Rifle shooter empowers underprivileged children through sports education
Rifle shooter Priyal Keni started the sport in 2008, when she was just 13 years old. When she represented India at her first international shooting competition in Germany aged 16, the visit was eventful in every way.
“According to the laws at the time, at 16, I couldn’t travel with a licensed firearm. There were a lot of additional permissions that had to be taken by the state association, the national body and the German authorities to allow someone else to carry my gun,” recalls Priyal, who spent four five hours a day practicing at the shooting range.
Holding a 6.5kg rifle in the scorching heat of Mumbai and working to hone her technique was quite different from competing in cold, snowy Germany in fiercely competitive conditions, but the experience only left her more determined than ever.
Since that first competitive event, Priyal has represented India at several international tournaments, been part of India’s shooting team and competed in World University Games and World Championships. She has won 117 medals to date and broken three national records.
However, long before she got into the sport, Priyal’s experiences with community volunteerism had a lasting impression on her growing up years.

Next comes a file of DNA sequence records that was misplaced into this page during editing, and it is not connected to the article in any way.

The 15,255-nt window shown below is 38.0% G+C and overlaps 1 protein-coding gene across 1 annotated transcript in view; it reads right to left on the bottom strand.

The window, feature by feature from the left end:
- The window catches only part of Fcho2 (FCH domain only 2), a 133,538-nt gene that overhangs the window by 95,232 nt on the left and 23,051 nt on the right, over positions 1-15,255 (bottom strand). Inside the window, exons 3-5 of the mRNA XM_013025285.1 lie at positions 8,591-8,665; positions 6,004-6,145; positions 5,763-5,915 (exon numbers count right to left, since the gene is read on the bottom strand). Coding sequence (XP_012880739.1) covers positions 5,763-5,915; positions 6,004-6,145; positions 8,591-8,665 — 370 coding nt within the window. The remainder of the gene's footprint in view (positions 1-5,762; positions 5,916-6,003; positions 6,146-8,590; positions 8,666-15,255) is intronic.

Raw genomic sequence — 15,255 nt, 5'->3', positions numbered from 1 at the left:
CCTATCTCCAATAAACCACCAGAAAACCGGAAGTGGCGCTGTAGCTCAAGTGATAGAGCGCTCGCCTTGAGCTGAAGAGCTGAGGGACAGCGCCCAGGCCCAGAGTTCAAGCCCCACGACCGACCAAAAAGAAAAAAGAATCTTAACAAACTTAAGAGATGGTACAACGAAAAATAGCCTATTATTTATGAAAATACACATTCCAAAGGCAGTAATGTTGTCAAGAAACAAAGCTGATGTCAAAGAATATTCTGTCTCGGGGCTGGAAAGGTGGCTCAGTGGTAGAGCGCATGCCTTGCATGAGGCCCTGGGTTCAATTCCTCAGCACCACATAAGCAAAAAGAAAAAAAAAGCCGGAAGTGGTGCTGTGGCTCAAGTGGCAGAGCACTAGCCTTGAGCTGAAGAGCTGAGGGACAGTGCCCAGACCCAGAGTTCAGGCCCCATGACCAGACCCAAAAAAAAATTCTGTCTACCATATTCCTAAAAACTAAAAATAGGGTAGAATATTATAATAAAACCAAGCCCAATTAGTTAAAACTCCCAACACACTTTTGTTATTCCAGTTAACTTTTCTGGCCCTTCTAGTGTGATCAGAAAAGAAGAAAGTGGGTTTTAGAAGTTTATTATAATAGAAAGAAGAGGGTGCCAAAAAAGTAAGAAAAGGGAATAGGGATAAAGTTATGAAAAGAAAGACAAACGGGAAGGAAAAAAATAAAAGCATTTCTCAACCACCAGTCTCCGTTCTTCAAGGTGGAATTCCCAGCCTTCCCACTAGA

“My school, Bombay Scottish, offered many volunteering opportunities and I had the opportunity to get involved. So, after completing my CA studies, I felt like I had time to pursue the social impact industry,” says Priyal.
Accompanied by shooter Sarthak Vani, Priyal launched Play and Shine Foundation in 2019, a non-profit association aimed at building a sports culture. Through their foundation, Priyal, Sarthak and a host of other volunteer athletes support, educate and mentor public school students in Maharashtra through sport. The foundation aims to reach over one million students by the end of 2023.
Social impact and sport
“A year before the foundation was launched, Sarthak and I approached a few public schools in the area. These schools did not have facilities or infrastructure for dedicated sports lessons for their students. We told them that we were sports people who wanted to start an initiative to teach children more about sports and that we could start with weekly sports sessions,” recalls Priyal.
Although their work began informally and without a solid plan of action, the children’s evident interest and energy drove the team forward. In 2019, during the official launch of the foundation, Priyal and Sarthak were joined by a network of sportspeople from different fields. The organization also has a psychologist and a physiotherapist on board who volunteer their services as needed.
In 2020, Play and Shine Foundation collaborated with Teach for India (TFI) and the Tata Sustainability Group. With the former, Priyal’s organization launched a sports literacy and sports mentorship program for children. The program has been specifically designed to contribute to the physical and cognitive development of underprivileged children.
Online impact during COVID
Shortly after the combination with TFI in 2020, the COVID-19 pandemic broke out.